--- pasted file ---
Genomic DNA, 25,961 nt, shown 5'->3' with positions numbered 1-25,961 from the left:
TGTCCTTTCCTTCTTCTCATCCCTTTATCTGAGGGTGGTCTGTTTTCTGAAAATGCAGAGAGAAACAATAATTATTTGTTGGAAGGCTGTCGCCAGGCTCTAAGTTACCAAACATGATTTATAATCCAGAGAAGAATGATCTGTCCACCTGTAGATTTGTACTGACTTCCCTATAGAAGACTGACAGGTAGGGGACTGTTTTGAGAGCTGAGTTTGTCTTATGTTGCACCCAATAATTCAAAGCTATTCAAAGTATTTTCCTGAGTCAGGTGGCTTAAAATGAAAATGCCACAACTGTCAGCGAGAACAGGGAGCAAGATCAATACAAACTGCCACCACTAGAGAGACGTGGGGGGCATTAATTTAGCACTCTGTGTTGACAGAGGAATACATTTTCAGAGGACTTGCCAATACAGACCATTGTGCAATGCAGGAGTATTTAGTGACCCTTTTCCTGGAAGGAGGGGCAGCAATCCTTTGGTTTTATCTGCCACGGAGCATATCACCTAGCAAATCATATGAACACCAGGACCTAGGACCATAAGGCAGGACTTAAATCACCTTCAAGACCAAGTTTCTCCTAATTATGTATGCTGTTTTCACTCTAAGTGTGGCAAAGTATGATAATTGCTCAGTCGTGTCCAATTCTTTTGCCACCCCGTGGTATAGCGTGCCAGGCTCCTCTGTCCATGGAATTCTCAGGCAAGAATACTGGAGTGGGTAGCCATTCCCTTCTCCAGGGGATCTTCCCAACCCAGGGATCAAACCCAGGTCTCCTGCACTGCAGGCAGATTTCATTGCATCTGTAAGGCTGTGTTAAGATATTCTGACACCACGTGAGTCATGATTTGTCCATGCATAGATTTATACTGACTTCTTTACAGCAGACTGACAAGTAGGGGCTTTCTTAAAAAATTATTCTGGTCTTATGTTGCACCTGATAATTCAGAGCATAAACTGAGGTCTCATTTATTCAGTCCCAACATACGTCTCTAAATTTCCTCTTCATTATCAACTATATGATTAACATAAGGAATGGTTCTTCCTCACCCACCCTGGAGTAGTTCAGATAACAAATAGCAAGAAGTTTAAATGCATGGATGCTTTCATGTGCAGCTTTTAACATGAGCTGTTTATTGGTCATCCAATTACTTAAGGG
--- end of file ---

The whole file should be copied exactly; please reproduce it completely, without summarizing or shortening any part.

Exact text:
Genomic DNA, 25,961 nt, shown 5'->3' with positions numbered 1-25,961 from the left:
TGTCCTTTCCTTCTTCTCATCCCTTTATCTGAGGGTGGTCTGTTTTCTGAAAATGCAGAGAGAAACAATAATTATTTGTTGGAAGGCTGTCGCCAGGCTCTAAGTTACCAAACATGATTTATAATCCAGAGAAGAATGATCTGTCCACCTGTAGATTTGTACTGACTTCCCTATAGAAGACTGACAGGTAGGGGACTGTTTTGAGAGCTGAGTTTGTCTTATGTTGCACCCAATAATTCAAAGCTATTCAAAGTATTTTCCTGAGTCAGGTGGCTTAAAATGAAAATGCCACAACTGTCAGCGAGAACAGGGAGCAAGATCAATACAAACTGCCACCACTAGAGAGACGTGGGGGGCATTAATTTAGCACTCTGTGTTGACAGAGGAATACATTTTCAGAGGACTTGCCAATACAGACCATTGTGCAATGCAGGAGTATTTAGTGACCCTTTTCCTGGAAGGAGGGGCAGCAATCCTTTGGTTTTATCTGCCACGGAGCATATCACCTAGCAAATCATATGAACACCAGGACCTAGGACCATAAGGCAGGACTTAAATCACCTTCAAGACCAAGTTTCTCCTAATTATGTATGCTGTTTTCACTCTAAGTGTGGCAAAGTATGATAATTGCTCAGTCGTGTCCAATTCTTTTGCCACCCCGTGGTATAGCGTGCCAGGCTCCTCTGTCCATGGAATTCTCAGGCAAGAATACTGGAGTGGGTAGCCATTCCCTTCTCCAGGGGATCTTCCCAACCCAGGGATCAAACCCAGGTCTCCTGCACTGCAGGCAGATTTCATTGCATCTGTAAGGCTGTGTTAAGATATTCTGACACCACGTGAGTCATGATTTGTCCATGCATAGATTTATACTGACTTCTTTACAGCAGACTGACAAGTAGGGGCTTTCTTAAAAAATTATTCTGGTCTTATGTTGCACCTGATAATTCAGAGCATAAACTGAGGTCTCATTTATTCAGTCCCAACATACGTCTCTAAATTTCCTCTTCATTATCAACTATATGATTAACATAAGGAATGGTTCTTCCTCACCCACCCTGGAGTAGTTCAGATAACAAATAGCAAGAAGTTTAAATGCATGGATGCTTTCATGTGCAGCTTTTAACATGAGCTGTTTATTGGTCATCCAATTACTTAAGGG